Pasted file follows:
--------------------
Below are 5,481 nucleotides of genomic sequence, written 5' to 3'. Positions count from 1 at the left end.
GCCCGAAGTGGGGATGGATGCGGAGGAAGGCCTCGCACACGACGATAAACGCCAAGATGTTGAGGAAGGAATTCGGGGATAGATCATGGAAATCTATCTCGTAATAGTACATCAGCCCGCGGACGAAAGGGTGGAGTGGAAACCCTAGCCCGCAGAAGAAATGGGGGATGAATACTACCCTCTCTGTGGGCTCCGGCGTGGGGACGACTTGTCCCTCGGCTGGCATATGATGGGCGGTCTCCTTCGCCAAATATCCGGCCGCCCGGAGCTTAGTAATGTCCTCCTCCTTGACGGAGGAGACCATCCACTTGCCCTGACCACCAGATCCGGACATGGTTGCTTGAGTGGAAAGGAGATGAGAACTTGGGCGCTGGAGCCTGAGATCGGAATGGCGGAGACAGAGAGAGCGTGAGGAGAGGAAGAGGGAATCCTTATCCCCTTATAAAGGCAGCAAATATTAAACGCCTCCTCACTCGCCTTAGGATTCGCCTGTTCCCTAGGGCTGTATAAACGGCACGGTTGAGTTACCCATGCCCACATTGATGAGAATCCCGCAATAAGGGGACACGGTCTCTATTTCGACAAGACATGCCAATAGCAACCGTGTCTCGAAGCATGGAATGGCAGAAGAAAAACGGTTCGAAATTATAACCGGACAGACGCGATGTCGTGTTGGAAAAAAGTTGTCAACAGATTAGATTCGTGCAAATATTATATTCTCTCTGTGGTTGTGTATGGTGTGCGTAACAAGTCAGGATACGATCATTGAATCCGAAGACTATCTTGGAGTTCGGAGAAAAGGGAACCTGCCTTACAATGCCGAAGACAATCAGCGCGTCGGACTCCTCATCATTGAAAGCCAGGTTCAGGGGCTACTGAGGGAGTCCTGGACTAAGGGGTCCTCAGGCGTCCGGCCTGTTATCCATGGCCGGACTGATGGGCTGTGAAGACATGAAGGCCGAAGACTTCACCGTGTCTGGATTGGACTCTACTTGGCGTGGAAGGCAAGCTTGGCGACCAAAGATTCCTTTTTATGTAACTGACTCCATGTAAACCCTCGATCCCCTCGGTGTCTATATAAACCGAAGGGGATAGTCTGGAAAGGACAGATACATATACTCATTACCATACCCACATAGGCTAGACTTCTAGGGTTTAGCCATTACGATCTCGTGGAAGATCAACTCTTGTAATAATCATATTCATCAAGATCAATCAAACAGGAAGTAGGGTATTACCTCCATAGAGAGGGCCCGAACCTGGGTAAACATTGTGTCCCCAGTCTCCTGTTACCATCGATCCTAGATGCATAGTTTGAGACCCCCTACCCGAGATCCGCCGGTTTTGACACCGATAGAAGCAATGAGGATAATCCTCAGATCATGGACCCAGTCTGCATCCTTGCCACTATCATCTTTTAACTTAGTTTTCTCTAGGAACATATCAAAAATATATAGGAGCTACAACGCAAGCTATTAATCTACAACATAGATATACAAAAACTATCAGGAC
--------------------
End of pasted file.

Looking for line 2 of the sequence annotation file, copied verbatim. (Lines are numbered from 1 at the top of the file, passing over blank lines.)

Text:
GCCCGAAGTGGGGATGGATGCGGAGGAAGGCCTCGCACACGACGATAAACGCCAAGATGTTGAGGAAGGAATTCGGGGATAGATCATGGAAATCTATCTCGTAATAGTACATCAGCCCGCGGACGAAAGGGTGGAGTGGAAACCCTAGCCCGCAGAAGAAATGGGGGATGAATACTACCCTCTCTGTGGGCTCCGGCGTGGGGACGACTTGTCCCTCGGCTGGCATATGATGGGCGGTCTCCTTCGCCAAATATCCGGCCGCCCGGAGCTTAGTAATGTCCTCCTCCTTGACGGAGGAGACCATCCACTTGCCCTGACCACCAGATCCGGACATGGTTGCTTGAGTGGAAAGGAGATGAGAACTTGGGCGCTGGAGCCTGAGATCGGAATGGCGGAGACAGAGAGAGCGTGAGGAGAGGAAGAGGGAATCCTTATCCCCTTATAAAGGCAGCAAATATTAAACGCCTCCTCACTCGCCTTAGGATTCGCCTGTTCCCTAGGGCTGTATAAACGGCACGGTTGAGTTACCCATGCCCACATTGATGAGAATCCCGCAATAAGGGGACACGGTCTCTATTTCGACAAGACATGCCAATAGCAACCGTGTCTCGAAGCATGGAATGGCAGAAGAAAAACGGTTCGAAATTATAACCGGACAGACGCGATGTCGTGTTGGAAAAAAGTTGTCAACAGATTAGATTCGTGCAAATATTATATTCTCTCTGTGGTTGTGTATGGTGTGCGTAACAAGTCAGGATACGATCATTGAATCCGAAGACTATCTTGGAGTTCGGAGAAAAGGGAACCTGCCTTACAATGCCGAAGACAATCAGCGCGTCGGACTCCTCATCATTGAAAGCCAGGTTCAGGGGCTACTGAGGGAGTCCTGGACTAAGGGGTCCTCAGGCGTCCGGCCTGTTATCCATGGCCGGACTGATGGGCTGTGAAGACATGAAGGCCGAAGACTTCACCGTGTCTGGATTGGACTCTACTTGGCGTGGAAGGCAAGCTTGGCGACCAAAGATTCCTTTTTATGTAACTGACTCCATGTAAACCCTCGATCCCCTCGGTGTCTATATAAACCGAAGGGGATAGTCTGGAAAGGACAGATACATATACTCATTACCATACCCACATAGGCTAGACTTCTAGGGTTTAGCCATTACGATCTCGTGGAAGATCAACTCTTGTAATAATCATATTCATCAAGATCAATCAAACAGGAAGTAGGGTATTACCTCCATAGAGAGGGCCCGAACCTGGGTAAACATTGTGTCCCCAGTCTCCTGTTACCATCGATCCTAGATGCATAGTTTGAGACCCCCTACCCGAGATCCGCCGGTTTTGACACCGATAGAAGCAATGAGGATAATCCTCAGATCATGGACCCAGTCTGCATCCTTGCCACTATCATCTTTTAACTTAGTTTTCTCTAGGAACATATCAAAAATATATAGGAGCTACAACGCAAGCTATTAATCTACAACATAGATATACAAAAACTATCAGGAC